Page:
Time for locals to roll up their sleeves and give a pint of blood

Time for locals to roll up their sleeves and give a pint of blood
Blood donations are crucial for saving the lives and ensuring the well-being of thousands of people in Ireland every day.

Blood donations are crucial for saving the lives and ensuring the well-being of thousands of people in Ireland every day.

Over the next two weeks there will be mobile clinics coming up in Cooley, Blackrock and Dundalk.

The Dundalk Democrat spoke to John Healy, the area manager at Ardee Regional Office about why blood donors are vital to the Irish healthcare system.

“Donating blood is not for everyone,” said John.

“But it is something that everyone should try at least once.

“We need young people especially to donate as a number of our donors are older and we constantly need new recruits.

“We need 3,000 blood donations a week to meet hospital requirements. Blood only has a shelf life of 35 days, it cannot be frozen, it has to be fresh and constantly replenished.”

Over 1,000 Irish people receive transfusions every week in Ireland and approximately 70,000 patients will have transfusions in Irish hospitals this year.

The average attendance at the mobile blood clinics is over 100 people and half of those attending are regular donors.

“We would like to thank anyone who has donated and ask them to keep it up”, said John.

“Donations can be made four times a year and while we wouldn’t expect someone to donate four times wo would ask that donors who donate once a year donate twice a year instead and maybe bring a friend also.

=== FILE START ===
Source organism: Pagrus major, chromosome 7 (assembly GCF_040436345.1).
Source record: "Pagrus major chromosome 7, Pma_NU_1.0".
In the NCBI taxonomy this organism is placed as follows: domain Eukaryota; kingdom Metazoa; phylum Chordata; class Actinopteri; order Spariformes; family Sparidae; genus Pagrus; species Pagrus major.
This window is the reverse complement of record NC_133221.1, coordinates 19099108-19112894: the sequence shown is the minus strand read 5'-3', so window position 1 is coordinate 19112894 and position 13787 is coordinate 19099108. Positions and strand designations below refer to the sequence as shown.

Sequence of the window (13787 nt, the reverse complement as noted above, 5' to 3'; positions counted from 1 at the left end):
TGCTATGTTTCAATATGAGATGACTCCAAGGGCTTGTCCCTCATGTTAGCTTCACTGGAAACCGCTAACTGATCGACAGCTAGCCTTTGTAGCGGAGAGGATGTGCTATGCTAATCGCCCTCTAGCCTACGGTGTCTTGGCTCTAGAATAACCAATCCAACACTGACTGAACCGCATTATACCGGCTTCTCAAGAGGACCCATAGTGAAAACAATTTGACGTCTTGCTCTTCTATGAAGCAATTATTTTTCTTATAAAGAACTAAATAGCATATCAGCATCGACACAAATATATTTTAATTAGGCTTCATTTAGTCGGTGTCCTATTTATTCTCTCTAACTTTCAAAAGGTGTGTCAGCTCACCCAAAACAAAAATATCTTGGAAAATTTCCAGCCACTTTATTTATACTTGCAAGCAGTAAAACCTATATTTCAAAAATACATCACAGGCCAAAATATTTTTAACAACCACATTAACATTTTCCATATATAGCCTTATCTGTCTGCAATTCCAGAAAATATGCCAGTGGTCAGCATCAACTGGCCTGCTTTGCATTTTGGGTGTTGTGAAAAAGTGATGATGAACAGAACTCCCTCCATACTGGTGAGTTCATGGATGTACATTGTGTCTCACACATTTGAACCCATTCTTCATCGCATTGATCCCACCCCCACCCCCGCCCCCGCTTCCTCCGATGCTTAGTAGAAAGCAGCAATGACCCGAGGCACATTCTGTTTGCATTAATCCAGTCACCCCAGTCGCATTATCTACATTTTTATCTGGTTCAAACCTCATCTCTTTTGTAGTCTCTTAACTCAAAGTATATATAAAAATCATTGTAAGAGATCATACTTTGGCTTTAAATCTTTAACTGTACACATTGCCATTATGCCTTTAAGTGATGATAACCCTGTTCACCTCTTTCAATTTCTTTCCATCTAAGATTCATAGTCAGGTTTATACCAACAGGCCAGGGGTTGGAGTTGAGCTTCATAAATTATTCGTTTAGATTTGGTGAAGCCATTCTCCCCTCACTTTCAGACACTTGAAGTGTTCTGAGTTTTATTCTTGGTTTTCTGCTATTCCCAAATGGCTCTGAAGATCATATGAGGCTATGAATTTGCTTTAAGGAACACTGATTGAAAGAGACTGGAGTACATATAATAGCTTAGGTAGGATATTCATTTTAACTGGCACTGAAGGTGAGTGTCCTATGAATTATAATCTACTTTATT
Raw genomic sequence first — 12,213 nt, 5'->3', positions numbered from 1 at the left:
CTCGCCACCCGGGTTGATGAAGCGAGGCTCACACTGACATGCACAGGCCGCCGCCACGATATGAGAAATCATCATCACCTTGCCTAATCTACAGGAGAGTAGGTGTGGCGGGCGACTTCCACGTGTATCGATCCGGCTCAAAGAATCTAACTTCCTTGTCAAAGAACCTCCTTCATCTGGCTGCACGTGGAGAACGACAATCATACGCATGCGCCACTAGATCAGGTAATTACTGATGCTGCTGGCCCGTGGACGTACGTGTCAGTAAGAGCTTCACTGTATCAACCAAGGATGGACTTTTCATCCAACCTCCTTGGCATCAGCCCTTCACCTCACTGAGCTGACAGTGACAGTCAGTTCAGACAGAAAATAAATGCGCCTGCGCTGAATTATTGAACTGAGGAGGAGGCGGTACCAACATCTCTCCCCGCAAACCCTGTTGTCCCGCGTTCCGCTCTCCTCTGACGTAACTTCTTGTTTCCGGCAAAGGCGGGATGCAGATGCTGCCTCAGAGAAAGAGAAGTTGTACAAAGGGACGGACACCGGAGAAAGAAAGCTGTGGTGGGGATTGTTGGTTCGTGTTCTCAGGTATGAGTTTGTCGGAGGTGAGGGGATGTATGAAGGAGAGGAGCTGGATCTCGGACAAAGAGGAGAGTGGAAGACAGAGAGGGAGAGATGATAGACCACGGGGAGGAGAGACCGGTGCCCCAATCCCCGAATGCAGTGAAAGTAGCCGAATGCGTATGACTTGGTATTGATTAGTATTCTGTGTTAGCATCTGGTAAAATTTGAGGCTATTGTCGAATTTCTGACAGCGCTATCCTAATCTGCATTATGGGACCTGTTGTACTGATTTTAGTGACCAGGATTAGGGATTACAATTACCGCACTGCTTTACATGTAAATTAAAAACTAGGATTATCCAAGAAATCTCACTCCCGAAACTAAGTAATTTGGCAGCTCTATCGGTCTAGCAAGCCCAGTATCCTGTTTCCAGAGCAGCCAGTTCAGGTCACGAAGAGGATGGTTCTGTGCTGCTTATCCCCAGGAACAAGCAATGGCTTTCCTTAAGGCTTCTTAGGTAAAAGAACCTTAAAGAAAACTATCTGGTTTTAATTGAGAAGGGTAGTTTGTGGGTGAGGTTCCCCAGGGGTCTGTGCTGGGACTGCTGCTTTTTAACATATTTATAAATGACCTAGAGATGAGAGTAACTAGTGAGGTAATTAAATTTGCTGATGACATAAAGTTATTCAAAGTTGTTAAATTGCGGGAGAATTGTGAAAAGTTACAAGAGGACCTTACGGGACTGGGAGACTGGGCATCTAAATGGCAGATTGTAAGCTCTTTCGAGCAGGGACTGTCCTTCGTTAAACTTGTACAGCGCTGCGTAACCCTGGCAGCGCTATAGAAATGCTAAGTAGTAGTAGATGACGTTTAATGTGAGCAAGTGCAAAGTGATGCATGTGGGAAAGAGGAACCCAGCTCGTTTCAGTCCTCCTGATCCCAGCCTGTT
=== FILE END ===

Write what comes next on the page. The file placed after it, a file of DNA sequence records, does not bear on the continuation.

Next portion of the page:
“We need regular donors, as a regular donor is a safe donor.

The mobile clinics are convenient as no appointment is required and donors can just walk in whenever suits them.

After blood donations have been taken the blood is tested and processed. It is then collected each night and taken to the IBTS main offices in Dublin where it is distributed.

“Most people would be surprised to learn that most of the blood is sent to children’s hospitals as they would associate blood transfusions with trauma cases such as car accidents.”

The clinic is currently very low on stock of blood types O negative and O positive and John would encourage anyone in those blood groups to please attend one of their local clinics.

The first IBTS mobile clinic will be at the FOY Centre (Community Resource Centre) in Carlingford next Tuesday, April 30 from 5pm-8.30pm.

There will be opportunities to give blood in Dundalk the following week at the Fairways Hotel on Tuesday, May 7 from 5pm-8.30pm, the Crowne Plaza Hotel on Wednesday, May 8 and Thursday, May 9 from 5pm-8.30pm and also at the Clan na nGael, GAA Centre on Sunday, May 12 from 11.30am-3pm.

Please eat at least a light snack three hours before donating and remember, a blood donation is just 470mls – less than one pint, and can save someones life. For more information please contact John Healy at 041-68 59994.